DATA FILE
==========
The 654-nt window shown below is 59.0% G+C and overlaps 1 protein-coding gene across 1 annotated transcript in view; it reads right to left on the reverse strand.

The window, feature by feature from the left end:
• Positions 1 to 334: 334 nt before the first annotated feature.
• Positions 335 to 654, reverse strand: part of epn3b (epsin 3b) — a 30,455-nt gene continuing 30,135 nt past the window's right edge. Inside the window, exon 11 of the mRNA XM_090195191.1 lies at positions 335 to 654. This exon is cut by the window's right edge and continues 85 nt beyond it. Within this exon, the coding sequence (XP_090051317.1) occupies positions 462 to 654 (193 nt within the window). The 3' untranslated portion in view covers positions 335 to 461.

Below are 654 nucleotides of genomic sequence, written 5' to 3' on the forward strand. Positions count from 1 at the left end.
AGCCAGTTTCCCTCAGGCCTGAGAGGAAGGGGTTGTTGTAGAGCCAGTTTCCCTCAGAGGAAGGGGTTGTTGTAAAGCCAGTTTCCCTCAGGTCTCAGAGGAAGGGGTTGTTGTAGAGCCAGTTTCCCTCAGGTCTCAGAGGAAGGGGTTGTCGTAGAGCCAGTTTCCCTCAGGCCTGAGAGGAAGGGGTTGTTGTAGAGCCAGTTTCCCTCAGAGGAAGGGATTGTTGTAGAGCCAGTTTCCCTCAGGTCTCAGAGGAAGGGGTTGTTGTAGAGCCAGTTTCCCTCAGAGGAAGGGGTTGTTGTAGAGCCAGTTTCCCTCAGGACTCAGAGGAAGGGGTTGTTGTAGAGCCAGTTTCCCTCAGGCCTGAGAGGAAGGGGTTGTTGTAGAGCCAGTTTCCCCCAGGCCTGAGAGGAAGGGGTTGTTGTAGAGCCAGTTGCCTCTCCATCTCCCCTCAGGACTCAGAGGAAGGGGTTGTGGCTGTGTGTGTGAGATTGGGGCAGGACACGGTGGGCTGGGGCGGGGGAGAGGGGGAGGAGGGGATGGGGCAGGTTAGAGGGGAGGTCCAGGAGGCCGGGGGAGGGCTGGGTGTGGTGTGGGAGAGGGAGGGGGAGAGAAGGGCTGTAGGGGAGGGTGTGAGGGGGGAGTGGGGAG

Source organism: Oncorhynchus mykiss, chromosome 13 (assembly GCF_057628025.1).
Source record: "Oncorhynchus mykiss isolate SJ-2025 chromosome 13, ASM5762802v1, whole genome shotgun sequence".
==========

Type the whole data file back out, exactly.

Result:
The 654-nt window shown below is 59.0% G+C and overlaps 1 protein-coding gene across 1 annotated transcript in view; it reads right to left on the reverse strand.

The window, feature by feature from the left end:
• Positions 1 to 334: 334 nt before the first annotated feature.
• Positions 335 to 654, reverse strand: part of epn3b (epsin 3b) — a 30,455-nt gene continuing 30,135 nt past the window's right edge. Inside the window, exon 11 of the mRNA XM_090195191.1 lies at positions 335 to 654. This exon is cut by the window's right edge and continues 85 nt beyond it. Within this exon, the coding sequence (XP_090051317.1) occupies positions 462 to 654 (193 nt within the window). The 3' untranslated portion in view covers positions 335 to 461.

Below are 654 nucleotides of genomic sequence, written 5' to 3' on the forward strand. Positions count from 1 at the left end.
AGCCAGTTTCCCTCAGGCCTGAGAGGAAGGGGTTGTTGTAGAGCCAGTTTCCCTCAGAGGAAGGGGTTGTTGTAAAGCCAGTTTCCCTCAGGTCTCAGAGGAAGGGGTTGTTGTAGAGCCAGTTTCCCTCAGGTCTCAGAGGAAGGGGTTGTCGTAGAGCCAGTTTCCCTCAGGCCTGAGAGGAAGGGGTTGTTGTAGAGCCAGTTTCCCTCAGAGGAAGGGATTGTTGTAGAGCCAGTTTCCCTCAGGTCTCAGAGGAAGGGGTTGTTGTAGAGCCAGTTTCCCTCAGAGGAAGGGGTTGTTGTAGAGCCAGTTTCCCTCAGGACTCAGAGGAAGGGGTTGTTGTAGAGCCAGTTTCCCTCAGGCCTGAGAGGAAGGGGTTGTTGTAGAGCCAGTTTCCCCCAGGCCTGAGAGGAAGGGGTTGTTGTAGAGCCAGTTGCCTCTCCATCTCCCCTCAGGACTCAGAGGAAGGGGTTGTGGCTGTGTGTGTGAGATTGGGGCAGGACACGGTGGGCTGGGGCGGGGGAGAGGGGGAGGAGGGGATGGGGCAGGTTAGAGGGGAGGTCCAGGAGGCCGGGGGAGGGCTGGGTGTGGTGTGGGAGAGGGAGGGGGAGAGAAGGGCTGTAGGGGAGGGTGTGAGGGGGGAGTGGGGAG

Source organism: Oncorhynchus mykiss, chromosome 13 (assembly GCF_057628025.1).
Source record: "Oncorhynchus mykiss isolate SJ-2025 chromosome 13, ASM5762802v1, whole genome shotgun sequence".